Put the butter and milk in a pan and heat until the butter has melted and the milk is hot. Remove from the heat. Put the caster sugar, flour, yeast, cardamom and salt in the bowl of a free-standing mixer and make a well in the centre. Add the egg yolk and the milk and butter. Use the dough hook to incorporate the mixture, then knead on a medium to low speed for 5-10 minutes until it is springy (add more flour if required). Place the dough in a clean bowl covered with a damp tea towel, put in a warm place and prove for 2-3 hours or until doubled in size.

Dust a surface with flour, knock back the dough and roll into a sausage shape. Divide into 8 buns of about 60g each.

Semlor - Swedish Lent Buns {photography by Mondomulia - recipe by Rachel Khoo}

Place on a large baking tray, spaced evenly, and lightly cover with cling film. Leave to prove for a further 45 minutes.

Preheat the oven to 200C and make the filling. Grate the marzipan into a bowl and beat with the milk and cardamom until you have a paste. Once the buns have proved, beat the egg and brush over the top of the buns.

Semlor - Swedish Lent Buns {photography by Mondomulia - recipe by Rachel Khoo}

Bake the buns for 8-10 minutes or until golden on the top and nicely risen. Remove from the oven and leave to cool on a wire rack.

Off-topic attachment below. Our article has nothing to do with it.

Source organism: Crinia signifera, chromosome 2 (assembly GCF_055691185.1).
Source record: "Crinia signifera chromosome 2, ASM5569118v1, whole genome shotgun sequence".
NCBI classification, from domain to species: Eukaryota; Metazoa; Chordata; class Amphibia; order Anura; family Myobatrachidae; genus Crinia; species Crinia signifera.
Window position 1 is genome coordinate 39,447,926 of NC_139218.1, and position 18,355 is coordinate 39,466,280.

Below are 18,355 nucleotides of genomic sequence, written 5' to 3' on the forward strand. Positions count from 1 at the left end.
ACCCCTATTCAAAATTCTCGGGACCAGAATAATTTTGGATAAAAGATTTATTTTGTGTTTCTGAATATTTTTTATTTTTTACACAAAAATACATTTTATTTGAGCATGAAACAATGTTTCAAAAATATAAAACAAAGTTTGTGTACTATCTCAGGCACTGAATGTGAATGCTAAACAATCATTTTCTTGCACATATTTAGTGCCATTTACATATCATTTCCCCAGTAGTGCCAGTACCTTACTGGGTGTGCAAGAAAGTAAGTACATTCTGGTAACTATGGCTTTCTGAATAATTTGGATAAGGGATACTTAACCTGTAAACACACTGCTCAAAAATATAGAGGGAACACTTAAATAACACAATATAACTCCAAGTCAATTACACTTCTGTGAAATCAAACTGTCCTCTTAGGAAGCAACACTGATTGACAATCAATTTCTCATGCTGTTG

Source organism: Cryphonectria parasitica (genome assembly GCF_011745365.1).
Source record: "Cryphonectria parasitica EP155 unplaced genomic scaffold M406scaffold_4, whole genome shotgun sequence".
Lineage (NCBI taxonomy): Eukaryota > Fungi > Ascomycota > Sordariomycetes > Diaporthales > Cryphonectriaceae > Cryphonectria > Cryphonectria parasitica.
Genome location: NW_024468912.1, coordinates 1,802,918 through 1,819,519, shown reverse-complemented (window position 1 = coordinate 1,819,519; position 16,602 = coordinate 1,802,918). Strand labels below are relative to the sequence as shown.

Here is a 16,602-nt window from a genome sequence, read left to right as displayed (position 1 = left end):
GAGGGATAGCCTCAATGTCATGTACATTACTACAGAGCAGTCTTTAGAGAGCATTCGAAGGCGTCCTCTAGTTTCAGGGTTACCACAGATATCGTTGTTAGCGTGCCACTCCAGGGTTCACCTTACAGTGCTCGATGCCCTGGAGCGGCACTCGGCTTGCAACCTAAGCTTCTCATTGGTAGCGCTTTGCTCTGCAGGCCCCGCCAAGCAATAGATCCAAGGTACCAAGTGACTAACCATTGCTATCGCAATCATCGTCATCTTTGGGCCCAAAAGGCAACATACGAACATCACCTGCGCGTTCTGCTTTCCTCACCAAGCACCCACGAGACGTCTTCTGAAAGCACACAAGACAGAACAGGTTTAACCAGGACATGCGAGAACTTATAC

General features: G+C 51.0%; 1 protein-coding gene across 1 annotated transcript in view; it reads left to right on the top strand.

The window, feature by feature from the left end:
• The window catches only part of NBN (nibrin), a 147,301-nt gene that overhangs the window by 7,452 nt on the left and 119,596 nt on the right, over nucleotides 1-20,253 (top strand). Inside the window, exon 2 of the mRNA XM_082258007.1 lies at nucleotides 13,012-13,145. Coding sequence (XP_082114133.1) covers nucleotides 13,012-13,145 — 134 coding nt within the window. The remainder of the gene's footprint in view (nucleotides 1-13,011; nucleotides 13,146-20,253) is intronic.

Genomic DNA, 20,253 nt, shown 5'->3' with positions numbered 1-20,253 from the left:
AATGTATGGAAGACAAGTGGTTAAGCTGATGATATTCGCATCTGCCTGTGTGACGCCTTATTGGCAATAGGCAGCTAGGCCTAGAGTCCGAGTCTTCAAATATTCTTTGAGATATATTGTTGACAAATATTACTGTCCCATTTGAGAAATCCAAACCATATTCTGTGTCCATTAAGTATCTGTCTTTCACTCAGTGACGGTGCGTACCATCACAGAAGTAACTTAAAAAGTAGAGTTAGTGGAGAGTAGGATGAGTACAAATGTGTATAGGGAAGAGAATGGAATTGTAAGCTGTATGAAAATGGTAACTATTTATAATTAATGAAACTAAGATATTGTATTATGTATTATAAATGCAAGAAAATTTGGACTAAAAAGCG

Semlor - Swedish Lent Buns {photography by Mondomulia - recipe by Rachel Khoo}

Cut off and keep the tops of the buns and use a teaspoon to scoop out some of the crumb inside. Add to the marzipan mixture, beat and put a spoonful in the centre of each bun.

Semlor - Swedish Lent Buns {photography by Mondomulia - recipe by Rachel Khoo}

Whip the cream to soft peaks with 2 tbsp of the icing sugar, place in a piping bag and pipe over the top of the marzipan and to the edges.

Semlor - Swedish Lent Buns {photography by Mondomulia - recipe by Rachel Khoo}

Place the tops back on the buns and dust with icing sugar. Serve immediately.

Semlor - Swedish Lent Buns {photography by Mondomulia - recipe by Rachel Khoo}

  • These look lovely! I empathise with you on the spoiled batch. I do that kind of stuff with baking (and toast) all the time. I promised myself that I would work on a recipe when I got home for lent (there are plenty in Finland too!).

    • Luckily I didn’t have to throw away the first batch: it was too brown outside, but perfectly fine inside. We ate the buns for breakfast! :)

      Are the Finnish semlor different to the Swedish recipe? I would be curious to try them.

  • These sound, and look incredible. x

  • nicole (thespicetrain.com)

    These buns look gorgeous, Giulia! And what a tasty recipe; cardamom-flavored and marzipan cream-filled? Sounds amazing!

    • Thanks Nicole! If you have never tried semlor before, you should definitely make them. I love marzipan in anything, especially in these soft buns and topps with cream :P

FOLLOW ME

favicons

Instagram Facebook Twitter YouTube Google Plus Pinterest
WELCOME TO MY BLOG!
Mondomulia
Categories

travel-400x400

reviews-400x400

lifestyle-400x400

drinks-400x400

coffee-400x400

Categories

Follow Me On Instagram
Subscribe to Blog via Email